Discussions By Condition: I cannot get a diagnosis.

20 year old female, headbanging before sleep, possible brain damage?

Posted In: I cannot get a diagnosis. 6 Replies
  • Posted By: collegestudent20
  • November 13, 2010
  • 03:52 AM

Hello all,

I hope to finally get some answers after years of looking for relief.

I am a 20 year old female college student majoring in Biology and Philosophy.

Since I was young (4-5 yrs old) I have been head-banging before going to bed every single night. I find that it relaxes me and allows me to fall asleep better.

As I got older, I would (and still) head-bang during the day as means of relieving anxiety.

This has always been fine. I have seen doctors and neurologists who said that it wa a learned/conditioned behavior and that I was fine.

However, starting a couple of months ago, I find that after a head-banging episode I feel overwhelmingly anxious, have strange pressures and pains all over my head. Sometimes I'll head-bang and a pain will shoot randomly in my brain. My neck is often stiff afterwards and sometimes I feel confused and feel like my head is "full"

I have had about 5 episodes after headbanging where I feel extremely weird and have the sensation that I will pass out at any moment. I can only describe them as panic attacks. When this happens, I need to drink some water and lay down and after about 2 or so hours I'll feel better again. I have always been an excellent speller. However, I have noticed recently that my spelling abilites have degraded slightly.

I have absolutely no motor or vision problems. No tremors or anything like that.

I should also mention that I suffer from dysthymic disorder and am currently experiencing a terrible depressive episode. I don't know if all these symptoms are anxiety driven or if I'm inducing brain damage by banging my head. I have also been experiencing episodes of extreme fatigue. Again, I don't knowj if this is the depression or the headbanging.

Any help would be greatly appreciated. If there's anyt other relevant information, I am more than happy to provide it.

Thank you!

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6 Replies:

  • I am sure this is not the type of answer you expect.I suggest having a very healthy diet and lifestyle.Include a large proportion of fresh salads and fruit in your diet.Exercise regularly.There are many other things you can do as part of a healthy diet and lifestyle.People experiencing fatigue, usually feel much more energetic after including a large proportion of fresh fruit and salads in their diet. This will also improve your body chemistry, and may be beneficial in other ways.Exercise is a good way to relieve stress. Exercise during the day normally results in better sleep during the night.
    Anonymous 42789 Replies
    • November 13, 2010
    • 04:20 AM
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  • I should also mention that I also feel mild nausea afterwards sometimes.
    collegestudent20 1 Replies
    • November 13, 2010
    • 04:28 AM
    • 0
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  • Honestly... you may be giving yourself whiplash. See some symptoms of it here http://www.wrongdiagnosis.com/w/whiplash/symptoms.htmI know it will be difficult, but it might be a good idea to find a new 'release'
    gr8tful 175 Replies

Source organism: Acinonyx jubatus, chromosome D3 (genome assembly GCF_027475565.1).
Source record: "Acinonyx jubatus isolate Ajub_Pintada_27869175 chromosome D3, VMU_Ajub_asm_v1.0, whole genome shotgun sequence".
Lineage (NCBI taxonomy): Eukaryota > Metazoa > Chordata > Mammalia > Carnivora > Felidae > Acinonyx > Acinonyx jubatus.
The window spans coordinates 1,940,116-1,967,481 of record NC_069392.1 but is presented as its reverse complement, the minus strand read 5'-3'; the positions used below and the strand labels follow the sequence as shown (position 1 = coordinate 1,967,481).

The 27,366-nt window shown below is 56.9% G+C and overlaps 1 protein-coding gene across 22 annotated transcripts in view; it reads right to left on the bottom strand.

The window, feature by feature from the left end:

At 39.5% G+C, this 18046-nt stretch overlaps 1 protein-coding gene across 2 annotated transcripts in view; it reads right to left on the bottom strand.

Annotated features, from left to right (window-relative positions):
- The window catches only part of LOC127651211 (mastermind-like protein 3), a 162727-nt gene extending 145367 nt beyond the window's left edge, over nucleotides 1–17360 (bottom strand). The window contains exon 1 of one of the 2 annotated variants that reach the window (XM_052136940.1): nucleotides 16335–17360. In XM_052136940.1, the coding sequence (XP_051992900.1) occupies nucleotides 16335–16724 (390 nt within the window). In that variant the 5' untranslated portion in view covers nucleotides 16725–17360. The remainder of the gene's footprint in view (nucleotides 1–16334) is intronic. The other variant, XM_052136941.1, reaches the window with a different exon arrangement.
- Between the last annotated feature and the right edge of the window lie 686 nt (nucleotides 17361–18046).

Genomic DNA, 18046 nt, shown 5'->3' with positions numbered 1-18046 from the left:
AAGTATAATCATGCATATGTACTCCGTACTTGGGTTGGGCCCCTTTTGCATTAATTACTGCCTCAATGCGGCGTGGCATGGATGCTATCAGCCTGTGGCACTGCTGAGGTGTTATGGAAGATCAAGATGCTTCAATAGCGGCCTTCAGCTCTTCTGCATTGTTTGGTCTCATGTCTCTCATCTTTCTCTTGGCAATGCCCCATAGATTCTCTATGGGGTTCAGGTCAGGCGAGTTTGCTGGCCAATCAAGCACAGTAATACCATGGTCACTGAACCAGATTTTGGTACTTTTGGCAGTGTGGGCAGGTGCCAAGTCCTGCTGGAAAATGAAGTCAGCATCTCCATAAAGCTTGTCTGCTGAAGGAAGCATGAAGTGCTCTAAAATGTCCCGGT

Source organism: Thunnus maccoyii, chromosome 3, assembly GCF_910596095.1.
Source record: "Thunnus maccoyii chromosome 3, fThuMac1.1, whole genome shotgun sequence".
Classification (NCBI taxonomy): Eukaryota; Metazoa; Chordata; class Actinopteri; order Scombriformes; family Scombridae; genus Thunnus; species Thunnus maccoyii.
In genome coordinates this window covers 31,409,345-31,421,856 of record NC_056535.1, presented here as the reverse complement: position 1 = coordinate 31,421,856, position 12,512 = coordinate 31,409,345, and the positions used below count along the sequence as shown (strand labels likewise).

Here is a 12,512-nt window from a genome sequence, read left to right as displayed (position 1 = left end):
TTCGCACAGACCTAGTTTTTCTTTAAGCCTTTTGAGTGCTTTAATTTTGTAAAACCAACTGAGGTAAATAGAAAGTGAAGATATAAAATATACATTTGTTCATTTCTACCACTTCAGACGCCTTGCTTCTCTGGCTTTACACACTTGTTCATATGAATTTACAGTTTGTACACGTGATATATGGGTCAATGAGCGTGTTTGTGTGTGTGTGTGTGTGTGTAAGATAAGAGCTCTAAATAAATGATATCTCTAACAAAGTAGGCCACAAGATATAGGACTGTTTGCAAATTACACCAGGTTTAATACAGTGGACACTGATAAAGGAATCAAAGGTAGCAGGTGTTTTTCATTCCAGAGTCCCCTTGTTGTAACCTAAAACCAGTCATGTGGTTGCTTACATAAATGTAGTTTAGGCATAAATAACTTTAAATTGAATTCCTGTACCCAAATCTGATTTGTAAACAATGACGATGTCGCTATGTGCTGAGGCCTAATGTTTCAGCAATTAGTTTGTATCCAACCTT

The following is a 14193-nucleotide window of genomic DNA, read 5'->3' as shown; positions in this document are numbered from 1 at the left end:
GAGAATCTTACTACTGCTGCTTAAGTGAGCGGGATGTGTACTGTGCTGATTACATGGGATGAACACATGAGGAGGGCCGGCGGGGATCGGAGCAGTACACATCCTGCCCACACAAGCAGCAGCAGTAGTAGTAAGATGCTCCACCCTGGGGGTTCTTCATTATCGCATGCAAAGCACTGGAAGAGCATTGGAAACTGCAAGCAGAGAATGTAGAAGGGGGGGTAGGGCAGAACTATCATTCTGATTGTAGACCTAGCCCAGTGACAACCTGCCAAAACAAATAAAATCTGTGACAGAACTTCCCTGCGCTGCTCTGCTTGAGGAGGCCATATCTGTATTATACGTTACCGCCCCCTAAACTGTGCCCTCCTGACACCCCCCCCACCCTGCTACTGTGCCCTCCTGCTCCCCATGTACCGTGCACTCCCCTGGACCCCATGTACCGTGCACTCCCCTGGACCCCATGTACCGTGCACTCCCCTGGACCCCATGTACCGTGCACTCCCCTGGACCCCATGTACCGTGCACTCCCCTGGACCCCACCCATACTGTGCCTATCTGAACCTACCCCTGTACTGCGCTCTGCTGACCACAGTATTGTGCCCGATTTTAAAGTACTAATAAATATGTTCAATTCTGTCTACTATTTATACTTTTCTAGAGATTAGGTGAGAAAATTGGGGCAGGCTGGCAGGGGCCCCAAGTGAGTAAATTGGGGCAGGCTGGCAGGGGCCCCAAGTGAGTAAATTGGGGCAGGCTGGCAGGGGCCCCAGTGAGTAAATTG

• November 13, 2010
    • 08:45 AM
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  • I have experienced severe emotional stress in my life.When I have had severe emotional stress, my spine became cold.Many people just wouldn't understand.While having severe emotional stress, my natural instinct is to shake my head wildly.I did this a little, but thought about it, and realized I could do myself an injury. So I used self discipline to stop myself doing it.As a matter of interest: Some people have had life go fairly smoothly, and have not experienced real difficulties. When they have a minor difficulty, they become very upset. After going through severely stressful situations, I have learned a lot, and deal with them much better now. As a result, in situations which would upset many other people, I can remain cool, calm and collected.
    Anonymous 42789 Replies
    • November 13, 2010
    • 09:21 AM
    • 0
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  • Can you stop doing this? Or do you feel you must do it? It seems that if you CAN control it, you should control it. If not, you should see a psychologist/psychiatrist and get some help.
    Anonymous 42789 Replies
    • November 16, 2010
    • 06:36 AM
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  • hello,i am a 20 year old male student. i have been headbanging in my sleep for my whole life. unlike you i dont know that i am doing it and do not wake up when i do it. You can find out much more about it here; http://www.sleepeducation.com/Disorder.aspx?id=18I have recently discovered that it is linked to stress and anxiety, and like you when i do when i am awake i find it relieves these feelings, although there is concern as to whether i might be inadvertantly damaging myself futrher. it also messes with my emotions and on nights that i do it, i often wake up depressed and spend the day feeling down. I dont know what to do but i feel that there might be an underlying psychological problem. I think my brain does not deal with stress very well... i just dont really know. think a trip to the doctor is in order. have u had anymore advice? x
    Anonymous 42789 Replies
    • December 2, 2010
    • 01:57 PM
    • 0
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